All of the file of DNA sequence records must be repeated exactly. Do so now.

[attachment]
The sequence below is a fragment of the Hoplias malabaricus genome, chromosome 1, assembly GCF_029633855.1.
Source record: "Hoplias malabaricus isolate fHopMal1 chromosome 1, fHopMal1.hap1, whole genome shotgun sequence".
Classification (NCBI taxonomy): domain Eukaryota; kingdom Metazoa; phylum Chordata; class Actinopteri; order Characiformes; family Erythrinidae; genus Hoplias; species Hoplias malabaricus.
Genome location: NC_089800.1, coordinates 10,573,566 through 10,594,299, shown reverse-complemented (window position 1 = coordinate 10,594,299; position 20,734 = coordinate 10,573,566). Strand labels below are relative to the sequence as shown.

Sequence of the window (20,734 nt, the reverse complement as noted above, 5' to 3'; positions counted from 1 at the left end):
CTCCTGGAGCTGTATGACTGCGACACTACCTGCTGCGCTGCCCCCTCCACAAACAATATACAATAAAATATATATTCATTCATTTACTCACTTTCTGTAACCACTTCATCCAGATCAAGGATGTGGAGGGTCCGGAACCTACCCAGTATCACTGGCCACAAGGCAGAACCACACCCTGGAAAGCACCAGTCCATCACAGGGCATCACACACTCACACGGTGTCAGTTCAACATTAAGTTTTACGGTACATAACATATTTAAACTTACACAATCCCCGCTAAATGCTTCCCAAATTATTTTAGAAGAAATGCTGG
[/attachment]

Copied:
The sequence below is a fragment of the Hoplias malabaricus genome, chromosome 1, assembly GCF_029633855.1.
Source record: "Hoplias malabaricus isolate fHopMal1 chromosome 1, fHopMal1.hap1, whole genome shotgun sequence".
Classification (NCBI taxonomy): domain Eukaryota; kingdom Metazoa; phylum Chordata; class Actinopteri; order Characiformes; family Erythrinidae; genus Hoplias; species Hoplias malabaricus.
Genome location: NC_089800.1, coordinates 10,573,566 through 10,594,299, shown reverse-complemented (window position 1 = coordinate 10,594,299; position 20,734 = coordinate 10,573,566). Strand labels below are relative to the sequence as shown.

Sequence of the window (20,734 nt, the reverse complement as noted above, 5' to 3'; positions counted from 1 at the left end):
CTCCTGGAGCTGTATGACTGCGACACTACCTGCTGCGCTGCCCCCTCCACAAACAATATACAATAAAATATATATTCATTCATTTACTCACTTTCTGTAACCACTTCATCCAGATCAAGGATGTGGAGGGTCCGGAACCTACCCAGTATCACTGGCCACAAGGCAGAACCACACCCTGGAAAGCACCAGTCCATCACAGGGCATCACACACTCACACGGTGTCAGTTCAACATTAAGTTTTACGGTACATAACATATTTAAACTTACACAATCCCCGCTAAATGCTTCCCAAATTATTTTAGAAGAAATGCTGG